Tom Wambsgans. You gotta love this guy.
First of all, it’s very freaky if you’ve seen the actor (Matthew Macfadyen) who plays him interviewed because he has a British accent. Not that Tom in his role as Shiv’s husband and nepotistic employee doesn’t have his share of freakiness. Given his “aw shucks” appearance, I’m going with a modest bourbon that I’d hold up against any other. Eagle Rare is reasonably priced and aged 10 years. It comes from the same family as Buffalo Trace, Blanton’s and the holy grail of rare bourbon: Pappy Van Winkle. And unlike Tom, it has no faults.
This guy is a piece of work. Connor Roy is the oldest child and the most distant from the company life. And since he’s not involved in the media company, he can accurately state he doesn’t “need a weatherman to know which way the wind blows” although he’s often “on the pavement thinking about the government." That’s why this choice is easy: I’m going with Bob Dylan’s bourbon, Heaven’s Door.
Siobhan “Shiv” Roy as the only daughter personifies the prerogative to march to her own drum. And she does. From politics to leadership to media to non-monogamy, she still retains her own style. That’s why I’ve chosen this dicrotic bourbon. Heaven Hill seven-year-old Bottled in Bond follows the rules that come with the "bottled in bond" stamp of approval but still does things its own way. Both Shiv and the bourbon command attention.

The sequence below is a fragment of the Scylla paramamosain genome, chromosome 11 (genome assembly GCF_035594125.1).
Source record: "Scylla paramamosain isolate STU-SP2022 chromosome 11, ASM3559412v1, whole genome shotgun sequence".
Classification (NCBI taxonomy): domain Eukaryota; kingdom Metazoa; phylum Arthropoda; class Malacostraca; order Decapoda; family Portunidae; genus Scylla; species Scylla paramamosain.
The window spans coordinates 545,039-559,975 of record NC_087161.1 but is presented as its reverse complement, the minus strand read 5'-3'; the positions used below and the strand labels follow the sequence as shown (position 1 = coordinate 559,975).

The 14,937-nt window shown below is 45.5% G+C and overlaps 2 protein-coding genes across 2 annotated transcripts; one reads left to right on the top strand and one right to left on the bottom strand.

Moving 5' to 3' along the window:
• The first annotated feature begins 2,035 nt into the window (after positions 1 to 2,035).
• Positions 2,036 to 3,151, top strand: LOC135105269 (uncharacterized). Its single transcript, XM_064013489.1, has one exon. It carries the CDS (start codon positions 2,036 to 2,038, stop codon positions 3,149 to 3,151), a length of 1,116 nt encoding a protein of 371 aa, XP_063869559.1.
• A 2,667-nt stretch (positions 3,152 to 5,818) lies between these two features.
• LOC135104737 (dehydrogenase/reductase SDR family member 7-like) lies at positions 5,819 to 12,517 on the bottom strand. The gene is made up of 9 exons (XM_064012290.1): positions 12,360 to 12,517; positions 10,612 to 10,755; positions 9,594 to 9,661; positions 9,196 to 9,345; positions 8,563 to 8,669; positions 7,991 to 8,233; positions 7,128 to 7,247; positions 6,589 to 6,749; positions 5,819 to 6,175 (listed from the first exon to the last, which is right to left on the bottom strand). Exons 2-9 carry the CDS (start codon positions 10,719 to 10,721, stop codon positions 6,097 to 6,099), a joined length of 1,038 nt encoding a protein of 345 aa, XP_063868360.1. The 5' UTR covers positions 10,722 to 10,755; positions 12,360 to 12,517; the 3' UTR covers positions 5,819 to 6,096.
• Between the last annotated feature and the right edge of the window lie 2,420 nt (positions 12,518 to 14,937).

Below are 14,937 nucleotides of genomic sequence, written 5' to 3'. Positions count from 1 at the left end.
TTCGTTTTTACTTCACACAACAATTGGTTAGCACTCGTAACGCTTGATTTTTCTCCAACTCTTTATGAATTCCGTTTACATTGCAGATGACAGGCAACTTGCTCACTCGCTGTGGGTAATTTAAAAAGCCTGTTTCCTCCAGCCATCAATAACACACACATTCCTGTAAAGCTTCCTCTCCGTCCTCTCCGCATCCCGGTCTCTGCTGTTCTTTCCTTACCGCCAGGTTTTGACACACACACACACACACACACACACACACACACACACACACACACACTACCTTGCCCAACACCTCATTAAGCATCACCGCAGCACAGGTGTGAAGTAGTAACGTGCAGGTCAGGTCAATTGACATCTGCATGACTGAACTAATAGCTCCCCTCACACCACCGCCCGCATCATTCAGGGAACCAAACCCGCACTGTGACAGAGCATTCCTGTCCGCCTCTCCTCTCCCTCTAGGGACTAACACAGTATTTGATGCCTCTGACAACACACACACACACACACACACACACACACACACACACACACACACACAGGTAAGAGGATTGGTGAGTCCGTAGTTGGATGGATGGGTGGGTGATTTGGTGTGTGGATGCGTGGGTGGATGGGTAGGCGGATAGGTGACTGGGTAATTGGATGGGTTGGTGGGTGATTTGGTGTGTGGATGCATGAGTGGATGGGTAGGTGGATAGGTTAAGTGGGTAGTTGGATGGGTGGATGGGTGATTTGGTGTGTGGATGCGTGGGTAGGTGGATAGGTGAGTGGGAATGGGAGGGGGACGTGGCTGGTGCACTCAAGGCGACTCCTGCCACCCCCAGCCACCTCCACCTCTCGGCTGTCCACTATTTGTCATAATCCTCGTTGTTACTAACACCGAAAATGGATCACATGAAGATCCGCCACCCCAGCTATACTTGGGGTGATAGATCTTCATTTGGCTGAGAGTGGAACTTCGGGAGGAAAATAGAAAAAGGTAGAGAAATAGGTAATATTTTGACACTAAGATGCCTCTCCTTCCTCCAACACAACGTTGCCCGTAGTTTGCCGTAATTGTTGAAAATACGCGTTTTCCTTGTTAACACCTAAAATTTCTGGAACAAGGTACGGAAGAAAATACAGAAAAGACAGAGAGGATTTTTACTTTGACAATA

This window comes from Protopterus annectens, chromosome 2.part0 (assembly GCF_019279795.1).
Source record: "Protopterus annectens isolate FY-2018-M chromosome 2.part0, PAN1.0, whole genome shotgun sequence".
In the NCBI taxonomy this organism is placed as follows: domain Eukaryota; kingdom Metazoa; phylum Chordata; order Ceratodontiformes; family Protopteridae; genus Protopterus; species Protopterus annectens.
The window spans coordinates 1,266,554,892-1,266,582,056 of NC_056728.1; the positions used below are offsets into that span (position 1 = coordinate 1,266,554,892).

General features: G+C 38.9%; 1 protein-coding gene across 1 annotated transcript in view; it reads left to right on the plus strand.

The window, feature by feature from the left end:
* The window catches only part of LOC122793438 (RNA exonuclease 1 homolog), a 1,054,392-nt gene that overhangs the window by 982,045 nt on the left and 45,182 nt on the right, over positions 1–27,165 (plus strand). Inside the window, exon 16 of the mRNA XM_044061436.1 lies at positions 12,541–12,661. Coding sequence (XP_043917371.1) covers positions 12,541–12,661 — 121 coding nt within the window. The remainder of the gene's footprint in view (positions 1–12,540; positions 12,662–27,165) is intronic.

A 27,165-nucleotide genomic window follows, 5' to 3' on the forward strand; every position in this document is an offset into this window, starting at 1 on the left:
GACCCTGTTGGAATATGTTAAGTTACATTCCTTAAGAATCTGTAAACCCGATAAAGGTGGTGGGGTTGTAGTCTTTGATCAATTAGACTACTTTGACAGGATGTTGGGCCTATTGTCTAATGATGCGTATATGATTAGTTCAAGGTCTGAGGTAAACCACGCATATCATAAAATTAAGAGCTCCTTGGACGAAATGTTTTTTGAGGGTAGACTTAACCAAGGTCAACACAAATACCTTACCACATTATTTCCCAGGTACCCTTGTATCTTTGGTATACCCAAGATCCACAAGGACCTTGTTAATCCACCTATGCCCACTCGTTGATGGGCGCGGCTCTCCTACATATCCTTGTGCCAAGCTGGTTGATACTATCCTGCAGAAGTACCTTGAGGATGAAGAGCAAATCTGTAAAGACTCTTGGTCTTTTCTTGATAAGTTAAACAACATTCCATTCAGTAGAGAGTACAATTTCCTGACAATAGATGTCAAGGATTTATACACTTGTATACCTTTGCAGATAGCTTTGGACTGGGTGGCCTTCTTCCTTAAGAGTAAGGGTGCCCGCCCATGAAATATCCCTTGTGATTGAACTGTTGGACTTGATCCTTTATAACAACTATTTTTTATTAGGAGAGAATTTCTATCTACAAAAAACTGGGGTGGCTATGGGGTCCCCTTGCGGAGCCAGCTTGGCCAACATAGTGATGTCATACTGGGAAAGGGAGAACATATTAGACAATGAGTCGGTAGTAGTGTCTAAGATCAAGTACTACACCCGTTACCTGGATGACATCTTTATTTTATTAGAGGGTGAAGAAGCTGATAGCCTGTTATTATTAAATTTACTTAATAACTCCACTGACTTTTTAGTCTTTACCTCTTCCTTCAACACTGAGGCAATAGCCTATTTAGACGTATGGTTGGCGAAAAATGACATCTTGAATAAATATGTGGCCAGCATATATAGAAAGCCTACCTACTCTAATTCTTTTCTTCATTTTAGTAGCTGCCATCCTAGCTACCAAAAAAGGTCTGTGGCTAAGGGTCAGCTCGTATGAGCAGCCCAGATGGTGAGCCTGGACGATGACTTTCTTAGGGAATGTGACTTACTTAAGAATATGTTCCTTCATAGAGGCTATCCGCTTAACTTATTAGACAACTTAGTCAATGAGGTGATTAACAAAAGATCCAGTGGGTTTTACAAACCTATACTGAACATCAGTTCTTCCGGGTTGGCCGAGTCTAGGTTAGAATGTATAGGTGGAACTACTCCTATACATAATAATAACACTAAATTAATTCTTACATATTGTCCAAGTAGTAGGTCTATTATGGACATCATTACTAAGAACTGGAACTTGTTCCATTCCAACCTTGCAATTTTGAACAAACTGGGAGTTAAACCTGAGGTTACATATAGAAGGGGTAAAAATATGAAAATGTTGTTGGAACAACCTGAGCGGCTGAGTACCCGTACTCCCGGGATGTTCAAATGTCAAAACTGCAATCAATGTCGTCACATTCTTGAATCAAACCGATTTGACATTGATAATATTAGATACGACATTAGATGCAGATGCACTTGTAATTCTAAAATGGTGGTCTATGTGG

When I try a bourbon, I can assure you I don’t verbalize cliches like “it has a complicated palate." Yet, I am going to lean on the term complicated to describe Kendall Roy. He seemed logical to take over – but then if he didn’t do what he did, the TV series would have ended in season one. I’m choosing Bulleit Blenders Select. I’m not a big Bulleit fan. I’m not a big Kendall Roy fan. But I drink it all in. Tom Bulleit took a 150-year-old family recipe and created his own brand. Plus, I once got to sit in Tom Bulleit’s desk when he wasn’t there.
Hugo Baker is the guy always coming up with ideas in a crisis. And while the majority of my career has been spent in radio and commercial real estate brokerage, I now proudly have the title of a Chief Marketing Officer. And while I am confident that my moral compass and that of the company I am proudly associated with far exceeds what this guy does, I do admire the creativity. That’s why I’m going with my creative go-to bourbon choice when I am giving a gift of bourbon. Noah’s Mill comes in an unassuming bottle that looks like wine and a label that seems homemade. But it's an exceptional bourbon.
I don’t know anything about Lukas Matsson, but the new character shows up in the previews for season three. As a matter of fact, the actor that plays him – Alexander Skarsgard – shows up in just about every HBO series. Nonetheless, whatever he ends up doing with, for or to the Roys, this choice is easy for the new guy. I’m going with New Riff Single Barrel.
Two responses came back, including one janitor position. Steve took the other: the opportunity to hang out at WUWM.
After that, he worked at WAUK, then WQFM, then WZUU, then back to WQFM ... and finally worked afternoons at WKLH for a little while.
"I gave up Eddie Money to earn money in 1986," says Steve, who eventually entered the world of commercial real estate.
"But 23 years ago WKLH offered me the chance to wake up early every Sunday morning," he says. "I mean every Sunday morning. I mean like 5:30 am. I mean no matter what I did on Saturday night. Live every Sunday morning. I love it."